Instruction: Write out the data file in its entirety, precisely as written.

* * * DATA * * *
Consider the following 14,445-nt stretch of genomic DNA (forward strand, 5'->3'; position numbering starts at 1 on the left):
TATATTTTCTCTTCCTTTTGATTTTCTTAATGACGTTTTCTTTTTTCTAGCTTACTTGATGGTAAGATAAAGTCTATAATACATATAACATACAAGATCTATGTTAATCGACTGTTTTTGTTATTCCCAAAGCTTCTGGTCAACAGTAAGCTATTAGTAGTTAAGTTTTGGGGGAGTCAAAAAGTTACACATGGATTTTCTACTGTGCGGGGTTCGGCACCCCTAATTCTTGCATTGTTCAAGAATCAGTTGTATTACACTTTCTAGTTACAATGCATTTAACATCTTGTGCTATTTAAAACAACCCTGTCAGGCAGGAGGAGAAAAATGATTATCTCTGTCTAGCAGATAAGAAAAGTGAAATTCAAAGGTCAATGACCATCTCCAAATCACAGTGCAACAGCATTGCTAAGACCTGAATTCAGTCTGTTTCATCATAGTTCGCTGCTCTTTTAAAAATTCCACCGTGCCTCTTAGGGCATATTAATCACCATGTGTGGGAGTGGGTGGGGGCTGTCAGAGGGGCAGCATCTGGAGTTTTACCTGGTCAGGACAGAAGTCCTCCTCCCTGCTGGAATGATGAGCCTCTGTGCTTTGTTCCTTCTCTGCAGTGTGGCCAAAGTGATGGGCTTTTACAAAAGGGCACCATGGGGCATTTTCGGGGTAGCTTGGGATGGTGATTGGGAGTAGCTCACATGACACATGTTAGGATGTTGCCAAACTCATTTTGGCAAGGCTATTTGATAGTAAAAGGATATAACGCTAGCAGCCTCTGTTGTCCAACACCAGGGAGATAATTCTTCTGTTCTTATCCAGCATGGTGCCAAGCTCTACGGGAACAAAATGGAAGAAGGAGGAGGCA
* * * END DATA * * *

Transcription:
Consider the following 14,445-nt stretch of genomic DNA (forward strand, 5'->3'; position numbering starts at 1 on the left):
TATATTTTCTCTTCCTTTTGATTTTCTTAATGACGTTTTCTTTTTTCTAGCTTACTTGATGGTAAGATAAAGTCTATAATACATATAACATACAAGATCTATGTTAATCGACTGTTTTTGTTATTCCCAAAGCTTCTGGTCAACAGTAAGCTATTAGTAGTTAAGTTTTGGGGGAGTCAAAAAGTTACACATGGATTTTCTACTGTGCGGGGTTCGGCACCCCTAATTCTTGCATTGTTCAAGAATCAGTTGTATTACACTTTCTAGTTACAATGCATTTAACATCTTGTGCTATTTAAAACAACCCTGTCAGGCAGGAGGAGAAAAATGATTATCTCTGTCTAGCAGATAAGAAAAGTGAAATTCAAAGGTCAATGACCATCTCCAAATCACAGTGCAACAGCATTGCTAAGACCTGAATTCAGTCTGTTTCATCATAGTTCGCTGCTCTTTTAAAAATTCCACCGTGCCTCTTAGGGCATATTAATCACCATGTGTGGGAGTGGGTGGGGGCTGTCAGAGGGGCAGCATCTGGAGTTTTACCTGGTCAGGACAGAAGTCCTCCTCCCTGCTGGAATGATGAGCCTCTGTGCTTTGTTCCTTCTCTGCAGTGTGGCCAAAGTGATGGGCTTTTACAAAAGGGCACCATGGGGCATTTTCGGGGTAGCTTGGGATGGTGATTGGGAGTAGCTCACATGACACATGTTAGGATGTTGCCAAACTCATTTTGGCAAGGCTATTTGATAGTAAAAGGATATAACGCTAGCAGCCTCTGTTGTCCAACACCAGGGAGATAATTCTTCTGTTCTTATCCAGCATGGTGCCAAGCTCTACGGGAACAAAATGGAAGAAGGAGGAGGCA